Somatic Instrument meets Musical Machine

A multi-platform project linking full-body user gestures in virtual reality to the playing of a tiny toy piano by a six-axis robotic arm.

The project can be considered in two halves.


Front end

The side of the project with which the user interacts. Wearing an HTC Vive headset, the user encounters a giant arc of coloured, interactive surfaces in a virtual space.  Holding the HTC Vive controllers, the user beats the surfaces in an order of their choosing.  Upon being struck, each surface illuminates and a note is heard.  The order of the surfaces from one end of the arc to the other produce the notes of a span of two octaves.

The pattern of the user’s intersection with the surfaces is logged by the interface and sent to the project back end via an ngrok websocket.

Back end

The sequence of notes struck by the user is sent as a string of numbers to Grasshopper, where the numbers are converted into coordinates that correspond with a digital model of the tint piano, which corresponds with the position of a real-life tiny piano.  With a delicately-pointed end effector, the robot plays the seequence of notes out loud.

Platform for user interaction

The drone cage area in IAAC was modelled, in Rhino, to create synchronicity between the physical and digital spaces for interaction. Fifteen large rectangular surfaces were created and arranged in a circular arc.  These would symbolise the piano keys across two octaves.  Each key was given a small depth, as the volume would facilitate a neater interaction mechanism once in the virtual space.

The model was exported from Rhino as .fbx, and imported into the Unity project. The Unity project had been prepared with Steam VR, ROS (although this would not be used), and ngrok.

In Unity, a sphere object was created and placed in the middle of the arc of keys.  The object represented the HTC Vive controller, and allowed us to to program and test the interactions directly from our laptops, without having to use the headset until a later stage of the project.  It would later be replaced by an invisible sphere object assigned to the controller.

Rhino models import with the viewport information contained, which appears in Unity as a number of cameras. It’s necessary to delete these to leave the single main camera, as the user should only have a single viewpoint into the virtual space.

Two C# scripts were created.

The first script, DetectCollision.cs, specified that when a sphere object collided with a piano key, its material should change, it should play the associated audio source, and the assigned note should be added to the ‘NoteManager’.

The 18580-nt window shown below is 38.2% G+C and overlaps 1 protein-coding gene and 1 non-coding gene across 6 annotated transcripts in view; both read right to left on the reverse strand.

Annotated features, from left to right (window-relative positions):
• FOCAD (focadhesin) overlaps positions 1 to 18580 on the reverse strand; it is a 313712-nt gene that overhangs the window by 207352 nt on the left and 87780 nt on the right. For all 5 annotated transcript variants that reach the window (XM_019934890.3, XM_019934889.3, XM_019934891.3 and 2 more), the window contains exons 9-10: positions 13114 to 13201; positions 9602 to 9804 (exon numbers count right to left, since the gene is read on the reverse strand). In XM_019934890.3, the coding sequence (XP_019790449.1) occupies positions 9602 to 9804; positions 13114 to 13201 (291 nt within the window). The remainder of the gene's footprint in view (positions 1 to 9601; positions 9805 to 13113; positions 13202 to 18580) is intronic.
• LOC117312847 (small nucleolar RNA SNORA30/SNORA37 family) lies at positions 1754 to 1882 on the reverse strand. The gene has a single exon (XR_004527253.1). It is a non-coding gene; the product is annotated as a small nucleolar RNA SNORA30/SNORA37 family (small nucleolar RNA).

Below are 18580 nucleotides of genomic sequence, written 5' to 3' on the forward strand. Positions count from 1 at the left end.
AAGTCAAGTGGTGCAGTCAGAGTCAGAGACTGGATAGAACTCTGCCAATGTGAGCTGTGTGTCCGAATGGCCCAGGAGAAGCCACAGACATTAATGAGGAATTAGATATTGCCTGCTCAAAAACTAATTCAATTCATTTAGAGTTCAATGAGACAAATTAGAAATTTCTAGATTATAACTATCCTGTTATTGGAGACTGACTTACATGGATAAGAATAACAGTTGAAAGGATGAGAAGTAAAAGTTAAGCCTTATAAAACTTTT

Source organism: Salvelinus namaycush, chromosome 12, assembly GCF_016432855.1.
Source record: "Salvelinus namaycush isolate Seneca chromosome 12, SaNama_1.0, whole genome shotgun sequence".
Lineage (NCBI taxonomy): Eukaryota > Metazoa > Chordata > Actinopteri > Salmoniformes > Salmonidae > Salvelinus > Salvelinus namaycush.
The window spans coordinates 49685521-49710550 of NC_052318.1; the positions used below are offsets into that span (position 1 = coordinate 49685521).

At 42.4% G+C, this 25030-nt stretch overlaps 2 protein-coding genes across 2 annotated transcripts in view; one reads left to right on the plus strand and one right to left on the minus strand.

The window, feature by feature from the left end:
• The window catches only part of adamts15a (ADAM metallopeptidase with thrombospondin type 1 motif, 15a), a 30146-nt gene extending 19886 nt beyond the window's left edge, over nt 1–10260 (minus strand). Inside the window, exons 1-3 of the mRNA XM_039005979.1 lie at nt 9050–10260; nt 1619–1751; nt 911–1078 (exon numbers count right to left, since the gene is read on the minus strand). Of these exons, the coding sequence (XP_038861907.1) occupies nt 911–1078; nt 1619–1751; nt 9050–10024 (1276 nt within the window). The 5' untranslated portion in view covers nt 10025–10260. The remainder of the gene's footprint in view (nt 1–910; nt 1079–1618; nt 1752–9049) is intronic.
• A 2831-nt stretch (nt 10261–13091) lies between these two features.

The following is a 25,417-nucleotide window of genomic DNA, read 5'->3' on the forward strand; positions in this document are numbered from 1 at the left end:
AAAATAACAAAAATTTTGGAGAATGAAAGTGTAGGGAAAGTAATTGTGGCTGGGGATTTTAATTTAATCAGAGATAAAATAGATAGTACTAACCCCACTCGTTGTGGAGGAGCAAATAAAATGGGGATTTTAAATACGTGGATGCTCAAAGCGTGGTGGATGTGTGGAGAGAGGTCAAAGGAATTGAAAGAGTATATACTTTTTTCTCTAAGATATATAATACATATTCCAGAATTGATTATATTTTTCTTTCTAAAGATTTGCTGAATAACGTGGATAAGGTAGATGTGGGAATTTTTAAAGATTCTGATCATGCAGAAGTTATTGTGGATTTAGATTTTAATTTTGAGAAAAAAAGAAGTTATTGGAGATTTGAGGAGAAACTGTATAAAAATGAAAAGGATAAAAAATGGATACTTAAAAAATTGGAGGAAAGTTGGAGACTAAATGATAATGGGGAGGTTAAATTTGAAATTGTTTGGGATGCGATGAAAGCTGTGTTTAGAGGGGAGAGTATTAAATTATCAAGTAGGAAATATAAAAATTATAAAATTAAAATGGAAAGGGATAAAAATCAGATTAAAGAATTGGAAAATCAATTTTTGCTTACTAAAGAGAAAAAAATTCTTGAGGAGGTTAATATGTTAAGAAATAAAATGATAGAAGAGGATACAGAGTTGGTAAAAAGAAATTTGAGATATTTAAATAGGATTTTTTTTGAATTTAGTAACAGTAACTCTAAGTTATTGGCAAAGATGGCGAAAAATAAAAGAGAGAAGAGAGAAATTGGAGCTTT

The second script, NoteManager.cs, collected the list of assigned notes and sent them via websocket, using the reverse proxy ngrok, to the robot side of the project.  This script was assigned to the trigger on controller.


For each of the virtual piano keys, the following programming was undertaken:

  • Assign material (colour hexadecimal)
  • Assign trigger material (hexadecimal + Emission)
  • Assign audio source (CDEFGAB x 2 octaves, .mp3)
  • Assign note (number 0-14)
  • Assign DetectCollision.cs, to activate the characteristics above in the interactive manner specified by the script


Simulations were performed to check the interactions.  Once satified with the effects, an invisible sphere object was created, assigned to the controller, and the test sphere deleted.  Now, when the controller collided with the keys, the actions of DetectCollision.cs would be performed.

After the notes had been played in the order they wanted, the user would then press the trigger to send the musical composition to be performed by the robot arm.

Platform for robotic performance

The key IDs were sent from Unity through websocket as a string format with semicolons as delimiters to separate the IDs in the form of:


They were received into grasshopper and parsed into a list of IDs. Each ID was assigned a key on the piano as a plane which corresponded to that key’s physical location.

Approach and retract planes were added after each key. Those planes became the toolpath for the robot to be able to translate movements in the VR space into physical movements for the UR robot.

Those planes were translated into URscript using the COMPAS FAB framework and sent to the robot over direct ethernet connection.

Robtic Body Beats is a project of IAAC, Institute for Advanced Architecture of Catalonia developed at Masters in Robotics and Advanced Construction, in 2021/2022 by: Students: Alfred Bowles, Grace Boyle, Andrea Nájera, Ipek Attaroglu Faculty: Starsk Lara Assistant faculty: Daniil Koshelyuk